In the states…
This is wildly disgusting: A federal appeals court has just reinstated an Indiana law requiring abortion clinics to either bury or cremate the products of conception. (They say ‘fetal remains’ but let’s be specific: Many abortions happen before there even is a fetus.) A previous ruling pointed out that the law infringed on women’s religious rights. Also in Indiana, a recent survey shows that nearly 60% of people in Indiana want abortion to be legal in all or most circumstances, with a whopping 80% supporting abortion in cases of rape and incest.
You probably remember that Idaho is in the middle of multiple lawsuits over their abortion ban—they were even sued by the federal government for the law’s vague and narrow exceptions for women’s health and lives. Well, it turns out that the legislature hired private attorneys to help with those cases to the tune of over $275,000 and that taxpayers are footing the bill.
Speaking of corrupt laws: In Texas, thanks to a law allowing private citizens to bring civil suits against anyone providing or ‘aiding and abetting’ abortions, a woman in the state is going after the owner of Abortion Offshore, a clinic operating in federal waters. The woman who filed a suit wants to depose owner Michael Kimbro and gather information about “the identity of all individuals and organizations that aided or abetted illegal abortions by providing funding, insurance coverage, or logistical support.” We’re going to see more and more of this in the coming months and it’s terrifying.
Also in Texas, a Republican lawmaker is trying to pass a bill that would prohibit companies from getting tax subsidies if they provide abortion coverage for those traveling out-of-state for abortions; and please make sure to read Slate’s rundown of what actually happened to women in the state when the abortion ban was passed.
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North Dakota’s attorney general asked the state Supreme Court today to lift the block on the state’s abortion ban, arguing a judge in a lower court “misconstrued the law” when he enacted the injunction. Meetra Mehdizadeh, a staff attorney at the Center for Reproductive Rights, the legal organization representing Red River Clinic, said the state’s ban is “one of the most extreme and dangerous laws in the nation.” Mehdizadeh also pointed out that if the block is lifted, it would likely mean that abortion would be illegal immediately.
Kentucky Attorney General and gubernatorial hopeful Daniel Cameron refused to talk this week about increased calls to amend the state’s abortion ban with rape and incest exceptions. As a reminder, an anti-abortion ballot measure in the state was voted down in the midterms, and the Kentucky Supreme Court is currently considering a challenge to the state law.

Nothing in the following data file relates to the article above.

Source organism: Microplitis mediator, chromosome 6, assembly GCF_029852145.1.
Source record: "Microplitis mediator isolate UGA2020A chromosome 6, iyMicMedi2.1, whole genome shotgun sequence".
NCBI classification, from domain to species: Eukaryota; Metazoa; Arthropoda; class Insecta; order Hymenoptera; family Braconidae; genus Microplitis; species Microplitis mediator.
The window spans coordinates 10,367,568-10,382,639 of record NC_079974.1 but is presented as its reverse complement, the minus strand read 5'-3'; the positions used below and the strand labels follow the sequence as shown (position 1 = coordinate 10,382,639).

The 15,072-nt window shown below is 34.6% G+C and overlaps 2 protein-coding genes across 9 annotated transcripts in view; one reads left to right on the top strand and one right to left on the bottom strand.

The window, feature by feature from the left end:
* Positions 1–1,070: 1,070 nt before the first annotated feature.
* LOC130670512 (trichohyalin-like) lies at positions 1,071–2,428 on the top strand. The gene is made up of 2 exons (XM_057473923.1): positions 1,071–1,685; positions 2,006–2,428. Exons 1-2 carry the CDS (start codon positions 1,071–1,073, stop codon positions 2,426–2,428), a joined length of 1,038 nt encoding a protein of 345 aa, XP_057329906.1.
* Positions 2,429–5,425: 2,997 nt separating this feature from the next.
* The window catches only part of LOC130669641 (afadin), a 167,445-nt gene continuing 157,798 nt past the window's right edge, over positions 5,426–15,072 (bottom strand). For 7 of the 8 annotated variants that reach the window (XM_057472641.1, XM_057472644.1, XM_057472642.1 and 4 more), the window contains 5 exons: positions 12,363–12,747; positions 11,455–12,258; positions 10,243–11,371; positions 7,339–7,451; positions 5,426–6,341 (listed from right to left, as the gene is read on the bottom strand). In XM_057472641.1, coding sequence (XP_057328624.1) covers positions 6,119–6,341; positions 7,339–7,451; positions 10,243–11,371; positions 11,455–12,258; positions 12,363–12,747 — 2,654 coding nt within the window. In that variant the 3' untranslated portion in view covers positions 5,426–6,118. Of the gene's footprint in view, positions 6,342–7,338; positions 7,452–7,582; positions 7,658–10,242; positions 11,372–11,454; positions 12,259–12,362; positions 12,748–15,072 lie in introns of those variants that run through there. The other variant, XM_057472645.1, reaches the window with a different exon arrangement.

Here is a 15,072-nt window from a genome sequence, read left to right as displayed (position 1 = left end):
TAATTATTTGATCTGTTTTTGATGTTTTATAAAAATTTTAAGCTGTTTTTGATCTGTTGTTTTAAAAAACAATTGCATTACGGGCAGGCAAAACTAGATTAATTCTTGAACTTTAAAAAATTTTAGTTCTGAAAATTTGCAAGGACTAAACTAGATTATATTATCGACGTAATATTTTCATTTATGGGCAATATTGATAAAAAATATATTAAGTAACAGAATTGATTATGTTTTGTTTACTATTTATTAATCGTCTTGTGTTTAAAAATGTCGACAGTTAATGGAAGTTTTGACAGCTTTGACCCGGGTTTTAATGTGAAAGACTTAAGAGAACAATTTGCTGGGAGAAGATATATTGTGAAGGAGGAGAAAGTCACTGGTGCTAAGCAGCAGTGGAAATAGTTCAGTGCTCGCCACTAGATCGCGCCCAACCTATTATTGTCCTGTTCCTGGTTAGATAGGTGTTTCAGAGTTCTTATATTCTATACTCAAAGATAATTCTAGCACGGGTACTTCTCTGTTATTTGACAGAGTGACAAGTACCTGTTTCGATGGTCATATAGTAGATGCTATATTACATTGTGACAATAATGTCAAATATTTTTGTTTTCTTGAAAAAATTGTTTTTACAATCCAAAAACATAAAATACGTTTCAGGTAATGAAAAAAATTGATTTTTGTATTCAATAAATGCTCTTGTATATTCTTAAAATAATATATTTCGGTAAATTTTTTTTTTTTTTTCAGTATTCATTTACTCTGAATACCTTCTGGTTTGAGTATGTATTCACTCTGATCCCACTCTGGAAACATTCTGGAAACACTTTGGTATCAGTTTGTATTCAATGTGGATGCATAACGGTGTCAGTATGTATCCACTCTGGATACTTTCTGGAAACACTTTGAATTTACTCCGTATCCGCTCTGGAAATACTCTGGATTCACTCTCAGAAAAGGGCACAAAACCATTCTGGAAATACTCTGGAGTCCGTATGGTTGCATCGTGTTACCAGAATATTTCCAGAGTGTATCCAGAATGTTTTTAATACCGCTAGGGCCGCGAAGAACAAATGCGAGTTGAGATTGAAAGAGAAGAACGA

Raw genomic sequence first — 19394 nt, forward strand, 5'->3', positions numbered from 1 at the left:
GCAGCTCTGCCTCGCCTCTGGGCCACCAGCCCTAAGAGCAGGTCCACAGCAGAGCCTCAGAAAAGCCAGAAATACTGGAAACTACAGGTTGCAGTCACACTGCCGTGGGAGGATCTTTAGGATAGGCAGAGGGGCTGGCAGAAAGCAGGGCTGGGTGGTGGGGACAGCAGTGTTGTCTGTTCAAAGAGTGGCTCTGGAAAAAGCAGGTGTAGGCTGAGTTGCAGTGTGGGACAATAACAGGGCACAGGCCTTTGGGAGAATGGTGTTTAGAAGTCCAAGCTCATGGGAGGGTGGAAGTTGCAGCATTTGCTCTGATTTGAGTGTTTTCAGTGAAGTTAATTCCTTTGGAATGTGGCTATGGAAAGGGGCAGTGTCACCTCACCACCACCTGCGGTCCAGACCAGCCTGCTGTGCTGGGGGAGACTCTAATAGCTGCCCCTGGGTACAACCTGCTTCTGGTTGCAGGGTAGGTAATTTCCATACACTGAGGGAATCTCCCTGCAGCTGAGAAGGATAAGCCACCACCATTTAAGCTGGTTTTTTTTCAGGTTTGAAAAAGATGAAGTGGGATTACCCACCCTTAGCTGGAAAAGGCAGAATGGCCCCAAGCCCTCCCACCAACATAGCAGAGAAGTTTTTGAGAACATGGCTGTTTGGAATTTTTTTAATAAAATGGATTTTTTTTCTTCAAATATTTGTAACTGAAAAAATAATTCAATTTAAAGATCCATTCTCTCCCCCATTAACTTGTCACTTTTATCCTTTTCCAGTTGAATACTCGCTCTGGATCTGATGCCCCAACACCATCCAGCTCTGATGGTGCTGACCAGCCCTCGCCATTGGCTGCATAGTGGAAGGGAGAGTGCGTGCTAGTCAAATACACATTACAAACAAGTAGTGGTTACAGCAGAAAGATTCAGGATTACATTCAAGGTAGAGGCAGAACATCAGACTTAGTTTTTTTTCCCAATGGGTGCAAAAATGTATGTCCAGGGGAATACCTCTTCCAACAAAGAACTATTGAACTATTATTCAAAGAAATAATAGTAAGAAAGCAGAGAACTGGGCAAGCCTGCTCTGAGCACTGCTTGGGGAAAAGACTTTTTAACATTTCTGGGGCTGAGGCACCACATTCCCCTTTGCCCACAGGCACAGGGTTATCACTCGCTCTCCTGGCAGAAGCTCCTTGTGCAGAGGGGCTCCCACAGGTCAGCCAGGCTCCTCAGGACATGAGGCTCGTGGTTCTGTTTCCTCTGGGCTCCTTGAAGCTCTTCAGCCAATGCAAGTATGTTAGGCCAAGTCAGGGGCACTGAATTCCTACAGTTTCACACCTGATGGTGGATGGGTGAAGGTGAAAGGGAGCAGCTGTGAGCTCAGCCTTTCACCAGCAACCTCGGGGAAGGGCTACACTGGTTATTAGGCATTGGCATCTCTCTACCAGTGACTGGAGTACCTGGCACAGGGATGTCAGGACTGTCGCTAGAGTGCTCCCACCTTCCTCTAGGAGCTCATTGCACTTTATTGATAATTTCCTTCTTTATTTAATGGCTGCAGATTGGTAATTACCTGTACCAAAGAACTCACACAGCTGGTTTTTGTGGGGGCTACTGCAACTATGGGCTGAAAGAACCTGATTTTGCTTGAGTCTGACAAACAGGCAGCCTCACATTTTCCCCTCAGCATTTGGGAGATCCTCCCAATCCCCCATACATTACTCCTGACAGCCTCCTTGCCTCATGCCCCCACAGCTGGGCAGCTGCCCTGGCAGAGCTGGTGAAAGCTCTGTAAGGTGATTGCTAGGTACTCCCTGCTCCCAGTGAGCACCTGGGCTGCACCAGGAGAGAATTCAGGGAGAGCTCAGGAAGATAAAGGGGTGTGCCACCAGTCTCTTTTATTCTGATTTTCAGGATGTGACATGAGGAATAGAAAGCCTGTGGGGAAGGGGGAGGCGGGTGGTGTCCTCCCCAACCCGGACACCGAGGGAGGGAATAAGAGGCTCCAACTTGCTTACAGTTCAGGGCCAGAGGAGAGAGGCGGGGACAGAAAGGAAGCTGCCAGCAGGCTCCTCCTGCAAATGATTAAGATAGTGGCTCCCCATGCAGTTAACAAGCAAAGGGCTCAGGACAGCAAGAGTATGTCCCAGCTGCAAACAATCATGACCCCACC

Meanwhile, in Tennessee, where the state ban doesn’t even have an exception for women’s lives—and where doctors providing abortions to that effect are beholden to an affirmative defense mandate—Democratic Rep. Yusuf Hakeem is working on a bill that would add exceptions in for rape, incest, health and life.
A former Florida state attorney is finally having his day in court: Andrew Warren is suing Gov. Ron DeSantis for suspending him after Warren made clear he wouldn’t prosecute abortion-related ‘crimes’. Warren is now asking a judge to reinstate him in his former position.
I’ve written quite a bit about the strategy of having small towns in pro-choice states pass anti-abortion ordinances. The latest example comes to us from a town of just over 500 people, Prinsburg, Minnesota—where lawmakers are proposing an ordinance that would allow citizens to file civil suits against abortion providers. State attorney general Keith Ellison sent the Prinsburg mayor a letter reminding him that towns and cities can’t restrict the right to abortion, and activists are also pushing back. From the executive director of Minnesota-based nonprofit Gender Justice:
”[Anti-abortion activists are] trying to import this outrageous scheme from Texas where they are essentially asking neighbors to spy on their neighbors to monitor their pregnancy status and health care...then, waste taxpayer dollars bringing civil lawsuits to scare, shame and punish their own neighbors for accessing health care that is safe, legal and constitutionally protected in Minnesota.”